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New Year resolutions: Why you shouldn’t bother

PeskyMonkey | E+ | Getty Images

With the New Year now upon us, many have started to reflect on the past year and what they want to achieve in 2014 – and potentially sinking a lot of money in the process.

Usually coming from the best of intentions, most resolutions taken in early January will focus on health and money. Weight loss, exercise, eating right and quitting smoking, drinking and other unhealthy habits are the most-cited aspirations, according to research company Vitalsmarts.

But Joseph Grenny, co-founder of Vitalsmarts, warns that the failure to stick to New Year's resolutions carries a price tag of more than $1,000 for seven in 10 people.

(Read more: Bought a gift online? Good luck returning it)

This price tag, he explained to CNBC, is made up of the "sunk costs spent on quick-fix programs, diet, and other promotions intended to 'guarantee' behavior change" and the costs incurred from the long-term impact on healthcare cost or lost promotions when the resolutions are not achieved.

While January is usually one of the weakest months in terms of retail sales, some products buck the trend. Kitchen equipment (such as smoothie-makers, soup makers and blenders), sportswear and fitness products, smoking cessation products and fresh food are popular in January according to Bryan Roberts, retail analyst at Kantar Retail.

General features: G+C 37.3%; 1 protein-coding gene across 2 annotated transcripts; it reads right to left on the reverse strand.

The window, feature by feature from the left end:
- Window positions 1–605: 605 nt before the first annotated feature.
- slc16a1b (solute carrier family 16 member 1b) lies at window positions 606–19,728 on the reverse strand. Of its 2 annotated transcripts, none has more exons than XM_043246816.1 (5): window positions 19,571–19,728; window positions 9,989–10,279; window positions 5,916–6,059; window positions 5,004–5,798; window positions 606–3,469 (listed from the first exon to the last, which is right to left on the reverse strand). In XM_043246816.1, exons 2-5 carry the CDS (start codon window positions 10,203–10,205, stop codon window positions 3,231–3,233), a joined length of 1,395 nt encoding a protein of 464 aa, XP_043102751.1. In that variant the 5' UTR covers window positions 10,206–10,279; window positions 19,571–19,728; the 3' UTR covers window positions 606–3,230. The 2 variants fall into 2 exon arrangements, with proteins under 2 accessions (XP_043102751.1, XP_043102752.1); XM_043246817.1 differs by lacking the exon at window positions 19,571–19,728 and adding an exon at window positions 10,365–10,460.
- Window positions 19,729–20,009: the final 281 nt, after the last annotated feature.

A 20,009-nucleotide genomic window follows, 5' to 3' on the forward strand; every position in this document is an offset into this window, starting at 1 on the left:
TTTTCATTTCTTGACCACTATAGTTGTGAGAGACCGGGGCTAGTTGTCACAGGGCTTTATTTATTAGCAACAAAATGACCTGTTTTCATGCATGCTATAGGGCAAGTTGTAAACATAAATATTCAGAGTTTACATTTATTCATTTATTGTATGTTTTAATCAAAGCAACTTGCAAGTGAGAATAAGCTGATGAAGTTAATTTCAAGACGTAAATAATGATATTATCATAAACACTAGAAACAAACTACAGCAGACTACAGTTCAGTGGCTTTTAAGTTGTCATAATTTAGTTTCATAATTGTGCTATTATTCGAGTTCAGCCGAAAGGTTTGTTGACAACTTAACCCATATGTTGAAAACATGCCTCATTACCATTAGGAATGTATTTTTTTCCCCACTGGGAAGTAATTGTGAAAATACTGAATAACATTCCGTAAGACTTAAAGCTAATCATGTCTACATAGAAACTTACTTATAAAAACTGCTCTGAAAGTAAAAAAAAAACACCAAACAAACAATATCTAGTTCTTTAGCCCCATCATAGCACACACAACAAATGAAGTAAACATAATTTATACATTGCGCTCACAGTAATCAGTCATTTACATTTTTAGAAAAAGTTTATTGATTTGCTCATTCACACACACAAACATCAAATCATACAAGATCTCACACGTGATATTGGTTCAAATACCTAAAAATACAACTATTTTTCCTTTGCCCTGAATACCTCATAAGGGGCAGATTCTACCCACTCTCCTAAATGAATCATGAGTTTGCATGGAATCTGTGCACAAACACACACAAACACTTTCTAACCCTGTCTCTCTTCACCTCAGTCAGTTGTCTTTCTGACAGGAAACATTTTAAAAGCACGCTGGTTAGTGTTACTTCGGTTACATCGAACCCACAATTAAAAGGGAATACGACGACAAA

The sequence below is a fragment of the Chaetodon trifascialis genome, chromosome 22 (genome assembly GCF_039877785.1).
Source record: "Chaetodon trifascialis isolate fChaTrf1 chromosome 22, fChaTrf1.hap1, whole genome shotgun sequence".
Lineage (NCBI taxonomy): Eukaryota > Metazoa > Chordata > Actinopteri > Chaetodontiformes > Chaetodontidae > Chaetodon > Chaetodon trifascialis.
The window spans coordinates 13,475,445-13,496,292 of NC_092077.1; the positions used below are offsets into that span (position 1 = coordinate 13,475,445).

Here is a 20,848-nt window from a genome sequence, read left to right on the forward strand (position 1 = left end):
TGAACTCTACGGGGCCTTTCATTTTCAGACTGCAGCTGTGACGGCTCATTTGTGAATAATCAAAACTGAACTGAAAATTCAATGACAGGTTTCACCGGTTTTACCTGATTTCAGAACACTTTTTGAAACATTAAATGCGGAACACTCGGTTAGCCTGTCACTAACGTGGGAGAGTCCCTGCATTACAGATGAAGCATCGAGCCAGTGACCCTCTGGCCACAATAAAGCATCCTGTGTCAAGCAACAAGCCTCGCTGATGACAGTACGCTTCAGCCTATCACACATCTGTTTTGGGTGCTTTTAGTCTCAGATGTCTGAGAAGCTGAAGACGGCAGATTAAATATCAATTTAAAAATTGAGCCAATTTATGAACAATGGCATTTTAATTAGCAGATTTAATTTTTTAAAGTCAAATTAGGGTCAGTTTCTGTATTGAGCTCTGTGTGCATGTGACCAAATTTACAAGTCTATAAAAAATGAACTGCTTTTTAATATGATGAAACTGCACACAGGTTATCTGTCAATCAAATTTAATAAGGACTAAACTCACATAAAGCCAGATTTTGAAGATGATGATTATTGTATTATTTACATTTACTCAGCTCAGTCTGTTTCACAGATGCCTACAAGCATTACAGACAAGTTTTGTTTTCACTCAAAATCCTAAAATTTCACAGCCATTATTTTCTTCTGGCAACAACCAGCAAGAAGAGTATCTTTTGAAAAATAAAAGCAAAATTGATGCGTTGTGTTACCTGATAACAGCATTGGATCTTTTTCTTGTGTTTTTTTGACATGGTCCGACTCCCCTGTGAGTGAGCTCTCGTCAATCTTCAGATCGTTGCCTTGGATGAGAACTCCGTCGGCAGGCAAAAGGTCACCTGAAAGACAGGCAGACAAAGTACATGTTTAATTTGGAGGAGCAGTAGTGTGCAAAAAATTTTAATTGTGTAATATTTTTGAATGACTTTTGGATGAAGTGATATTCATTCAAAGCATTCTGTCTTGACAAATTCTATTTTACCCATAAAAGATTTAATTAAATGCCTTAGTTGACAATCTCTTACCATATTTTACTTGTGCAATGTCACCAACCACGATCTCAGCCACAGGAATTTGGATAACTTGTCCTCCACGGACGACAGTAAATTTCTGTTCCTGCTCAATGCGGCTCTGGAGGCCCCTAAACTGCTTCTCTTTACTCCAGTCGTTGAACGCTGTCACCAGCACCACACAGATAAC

Data compiled by Kantar confirms this. People make an effort to eat fewer sweets and cakes and more fresh fruits and vegetables during the first month of the year, but unfortunately, they quickly reverse the trend again.

In January 2012 and 2013, the U.K. consumed 35.9 and 36.3 tonnes of confectionery products respectively, down from monthly averages of 44.8 and 43.6 tonnes, whereas sales of fresh produce are generally higher in January but quickly decrease again.

(Read more: Retailers to roll out huge after-Christmas deals)

Gym memberships also do very well in January as it fulfills both the "weight loss" and "exercise more" resolutions at the same time.

Fitness First, one of the U.K.'s largest gym chains, told CNBC that compared to the monthly average, January 2012 saw a 76 percent increase in people signing up for new memberships for the year and added that the average London monthly membership costs £30 ($49).

But, as Vitalsmarts highlights, nearly 30 percent of people will give up on their resolutions within the first month and an additional 25.18 percent will give up before the three-month mark. Which could mean that shortly after acquiring the much desired smoothie-maker, it will quickly get shoved at the back of the cupboard, to quietly gather dust.

Or, like one of Vitalsmarts' online survey participant, who enrolled herself in a $150/month gym to deal with her weight issues, you could find yourself spending $3,600 in two years – without actually stepping foot in the facility.

(Read more: A bullish new year for all? Fund managers think so)

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